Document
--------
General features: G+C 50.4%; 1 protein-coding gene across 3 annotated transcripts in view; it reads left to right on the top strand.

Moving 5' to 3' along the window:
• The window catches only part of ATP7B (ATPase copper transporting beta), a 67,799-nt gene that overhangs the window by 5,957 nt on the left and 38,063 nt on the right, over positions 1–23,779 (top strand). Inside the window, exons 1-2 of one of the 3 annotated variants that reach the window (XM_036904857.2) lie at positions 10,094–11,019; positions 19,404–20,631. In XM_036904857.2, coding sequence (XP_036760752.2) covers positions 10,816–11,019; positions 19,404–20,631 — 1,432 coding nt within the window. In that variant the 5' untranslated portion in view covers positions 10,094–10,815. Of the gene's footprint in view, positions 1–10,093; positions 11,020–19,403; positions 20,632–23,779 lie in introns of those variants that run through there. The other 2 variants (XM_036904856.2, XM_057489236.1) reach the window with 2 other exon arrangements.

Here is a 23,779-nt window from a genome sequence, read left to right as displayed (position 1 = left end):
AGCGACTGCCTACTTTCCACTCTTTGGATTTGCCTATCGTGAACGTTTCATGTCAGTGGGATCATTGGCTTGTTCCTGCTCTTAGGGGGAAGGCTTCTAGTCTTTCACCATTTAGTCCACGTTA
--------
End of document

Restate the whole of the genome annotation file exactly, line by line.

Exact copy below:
General features: G+C 50.4%; 1 protein-coding gene across 3 annotated transcripts in view; it reads left to right on the top strand.

Moving 5' to 3' along the window:
• The window catches only part of ATP7B (ATPase copper transporting beta), a 67,799-nt gene that overhangs the window by 5,957 nt on the left and 38,063 nt on the right, over positions 1–23,779 (top strand). Inside the window, exons 1-2 of one of the 3 annotated variants that reach the window (XM_036904857.2) lie at positions 10,094–11,019; positions 19,404–20,631. In XM_036904857.2, coding sequence (XP_036760752.2) covers positions 10,816–11,019; positions 19,404–20,631 — 1,432 coding nt within the window. In that variant the 5' untranslated portion in view covers positions 10,094–10,815. Of the gene's footprint in view, positions 1–10,093; positions 11,020–19,403; positions 20,632–23,779 lie in introns of those variants that run through there. The other 2 variants (XM_036904856.2, XM_057489236.1) reach the window with 2 other exon arrangements.

Here is a 23,779-nt window from a genome sequence, read left to right as displayed (position 1 = left end):
AGCGACTGCCTACTTTCCACTCTTTGGATTTGCCTATCGTGAACGTTTCATGTCAGTGGGATCATTGGCTTGTTCCTGCTCTTAGGGGGAAGGCTTCTAGTCTTTCACCATTTAGTCCACGTTA